Dr Clare Amos, Diocesan Director of Lay Discipleship, reflects on Luke’s portrayal of Jesus’ entry into Jerusalem, based on the lectionary Gospel reading Luke 19.28-40.
Traditionally we call the Sunday coming up ‘Palm Sunday’ – but this year, the year when the Gospel of Luke provides the lectionary reading, perhaps it isn’t and perhaps we shouldn’t. Because if you look carefully at the appointed reading, Luke 19.28-40, you will find that – unlike Matthew, Mark and John – there are no palms mentioned in Luke’s story, not any other sort of greenery. In fact Luke’s account of Jesus’ arrival in Jerusalem is far less triumphalist than that of any of the other gospel writers. Although Jesus is proclaimed as a king (19.38) it is clear that he is a very different sort of king from people’s normal expectations.
One of the striking features of these verses in Luke is the use of the word ‘peace’ – it appears in 19.38, and then is repeated in verse 41 (technically beyond the lectionary reading – although it clearly links to it). The word ‘peace’ is not used at all in the story as it is told by the other Gospel writers. Yet it is fundamental to Luke’s understanding of the meaning of these events.
It is also, I suspect, no accident, that Luke more than any of the other Gospels emphasises that these events are taking place on the Mount of Olives (19.29, 37) since the olive itself is an ancient symbol for peace. Did those who celebrated Jesus’ entry into Jerusalem that day realise that they were welcoming a prince of peace? At first sight it looks as though they must have done, with their song of celebration, ‘Peace in Heaven’. Yet look carefully: for the song is an ironic counterpoint to that sung by the angels at Jesus’ birth. The angelic choir chanted, ‘Peace on earth’, while Jesus’ disciples now sing, ‘Peace in heaven’. Surely we should be on the side of the angels: it is peace on earth that we need and are called to struggle for! ‘Peace in heaven’ can become all too easily an escapist diversion. Peace-making has to happen on earth, and it is an activity that can be very costly indeed to those who are brave enough to engage with it. With Jesus’ lament over Jerusalem, Luke then goes on to explicitly remind us (19.41-44) of the tragic consequences of the lack of peace. Today is a moment of decision not only for Jesus but also for Jerusalem, and the shadow of the cross is already case firmly across his path. Instead of green foliage, Jesus’ path in this Gospel is strewn with rocks and stones.
The chapel of the church of the Dominus Flevit which commemorates Jesus weeping over Jerusalem
There are many clues within the Gospel of Luke that the writer took very seriously the political and historical context in which he wrote – the Roman rule in Palestine, which included the Roman claim that they brought to the land the ‘Pax Romana’ = ‘Roman peace.’ Immediately before his entry into Jerusalem Jesus has told a parable which clearly alludes to Archelaus, one of the sons of Herod the Great, initially installed by Rome as client king over Judaea and Samaria after his father’s death, but then exiled 10 years later because his incompetence and cruelty scandalised even his Roman overlords. This parable is recounted by Jesus, we are told, ‘Because he was near Jerusalem, and because they supposed that the kingdom of God was to appear immediately.’ (19.11). On the one hand Luke clearly believed that the incarnational nature of Jesus’ ministry meant that context was inescapable. Jesus spoke and speaks into specific human situations and needs. On the other hand, however, it seems also that Luke wants to make clear that Jesus’ ministry transcended the normal political answers. Indeed it could be said that Jesus was crucified partly because he refused to follow one of the ‘obvious’ paths taken by others, whether that be collusion with the Roman authorities, or armed revolt against them.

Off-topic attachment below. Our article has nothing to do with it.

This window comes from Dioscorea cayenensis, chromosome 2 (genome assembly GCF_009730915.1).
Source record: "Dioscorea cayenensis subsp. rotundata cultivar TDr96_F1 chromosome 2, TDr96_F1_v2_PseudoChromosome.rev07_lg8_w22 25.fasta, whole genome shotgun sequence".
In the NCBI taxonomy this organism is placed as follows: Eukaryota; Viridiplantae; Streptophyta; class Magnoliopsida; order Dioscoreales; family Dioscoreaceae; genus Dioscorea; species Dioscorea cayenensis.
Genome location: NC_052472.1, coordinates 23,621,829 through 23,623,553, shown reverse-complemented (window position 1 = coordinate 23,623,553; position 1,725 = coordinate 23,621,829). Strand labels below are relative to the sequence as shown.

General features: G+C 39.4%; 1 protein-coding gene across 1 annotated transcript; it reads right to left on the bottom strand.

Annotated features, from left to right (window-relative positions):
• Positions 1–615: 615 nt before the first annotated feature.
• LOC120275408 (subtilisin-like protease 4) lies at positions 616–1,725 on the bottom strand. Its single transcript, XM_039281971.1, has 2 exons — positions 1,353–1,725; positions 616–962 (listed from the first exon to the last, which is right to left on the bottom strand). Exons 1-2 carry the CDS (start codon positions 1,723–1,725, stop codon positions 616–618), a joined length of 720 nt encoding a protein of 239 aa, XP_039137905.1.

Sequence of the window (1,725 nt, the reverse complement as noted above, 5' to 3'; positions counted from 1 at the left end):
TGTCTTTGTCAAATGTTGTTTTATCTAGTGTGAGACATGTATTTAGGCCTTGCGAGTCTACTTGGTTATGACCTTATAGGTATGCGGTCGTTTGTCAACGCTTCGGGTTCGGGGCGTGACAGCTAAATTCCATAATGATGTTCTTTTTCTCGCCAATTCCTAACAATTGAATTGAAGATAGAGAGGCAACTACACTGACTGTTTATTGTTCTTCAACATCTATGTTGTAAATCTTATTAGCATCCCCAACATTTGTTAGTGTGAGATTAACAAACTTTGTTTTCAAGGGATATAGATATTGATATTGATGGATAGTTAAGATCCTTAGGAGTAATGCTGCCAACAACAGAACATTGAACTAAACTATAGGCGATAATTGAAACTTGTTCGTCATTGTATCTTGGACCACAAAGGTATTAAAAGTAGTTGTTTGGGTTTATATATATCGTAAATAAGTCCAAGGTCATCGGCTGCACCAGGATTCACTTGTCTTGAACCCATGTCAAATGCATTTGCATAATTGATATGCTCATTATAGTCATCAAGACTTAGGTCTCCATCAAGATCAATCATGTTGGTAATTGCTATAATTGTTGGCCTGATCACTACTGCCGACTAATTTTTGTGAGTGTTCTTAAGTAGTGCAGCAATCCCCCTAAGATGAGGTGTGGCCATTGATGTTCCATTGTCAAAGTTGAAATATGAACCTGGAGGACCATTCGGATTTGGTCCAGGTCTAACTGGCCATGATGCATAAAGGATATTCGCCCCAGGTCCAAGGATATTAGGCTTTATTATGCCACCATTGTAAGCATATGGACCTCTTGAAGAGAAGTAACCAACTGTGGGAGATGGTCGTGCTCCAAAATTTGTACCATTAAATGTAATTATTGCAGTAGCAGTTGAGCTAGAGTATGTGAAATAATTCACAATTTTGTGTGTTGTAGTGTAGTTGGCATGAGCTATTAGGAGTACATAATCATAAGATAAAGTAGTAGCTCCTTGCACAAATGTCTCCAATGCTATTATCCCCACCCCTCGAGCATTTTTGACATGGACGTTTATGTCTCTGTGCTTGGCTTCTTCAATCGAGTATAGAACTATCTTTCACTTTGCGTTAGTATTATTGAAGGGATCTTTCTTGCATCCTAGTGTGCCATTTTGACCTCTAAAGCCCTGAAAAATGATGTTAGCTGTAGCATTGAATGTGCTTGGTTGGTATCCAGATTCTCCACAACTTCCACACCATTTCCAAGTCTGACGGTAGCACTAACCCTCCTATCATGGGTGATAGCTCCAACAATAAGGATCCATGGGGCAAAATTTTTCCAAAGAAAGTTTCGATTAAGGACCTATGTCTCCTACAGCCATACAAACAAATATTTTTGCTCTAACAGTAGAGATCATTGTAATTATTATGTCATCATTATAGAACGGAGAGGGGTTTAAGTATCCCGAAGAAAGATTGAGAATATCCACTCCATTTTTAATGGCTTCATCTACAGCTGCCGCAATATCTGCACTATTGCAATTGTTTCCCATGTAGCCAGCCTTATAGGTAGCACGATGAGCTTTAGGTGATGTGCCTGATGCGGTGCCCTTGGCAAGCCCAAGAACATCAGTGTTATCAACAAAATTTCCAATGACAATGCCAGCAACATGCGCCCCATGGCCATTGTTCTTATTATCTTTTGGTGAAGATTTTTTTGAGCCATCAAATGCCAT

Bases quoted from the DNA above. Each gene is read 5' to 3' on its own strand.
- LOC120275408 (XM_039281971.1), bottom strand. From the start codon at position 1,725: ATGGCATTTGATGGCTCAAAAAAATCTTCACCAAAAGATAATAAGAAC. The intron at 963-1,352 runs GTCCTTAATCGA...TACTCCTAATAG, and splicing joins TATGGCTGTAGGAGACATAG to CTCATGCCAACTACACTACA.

It is interesting to read and write about these New Testament events in this particular week. As I write I do not know whether the United Kingdom will leave the EU in two days’ time or not – which is certainly a political event weighing heavily upon many of us in the Diocese in Europe. Although we may have strong feelings one way or the other, perhaps the message I take from this weekend’s Gospel reading is that there is no easy, obvious, ‘Christian’ answer to the political challenges and turmoil we currently face. Certainly we are called to be peace-makers but we cannot just capture Jesus for our own political point of view. Yet at the same time I am sure to the inmost core of my being that my faith in the Jesus who journeyed to Jerusalem and wept over the city as he approached it demands that however wearying it may be I continue to care passionately about the political turmoil in which we currently find ourselves. For it is in that perplexity that I will find Jesus journeying to Jerusalem, to the cross and eventually to the resurrection.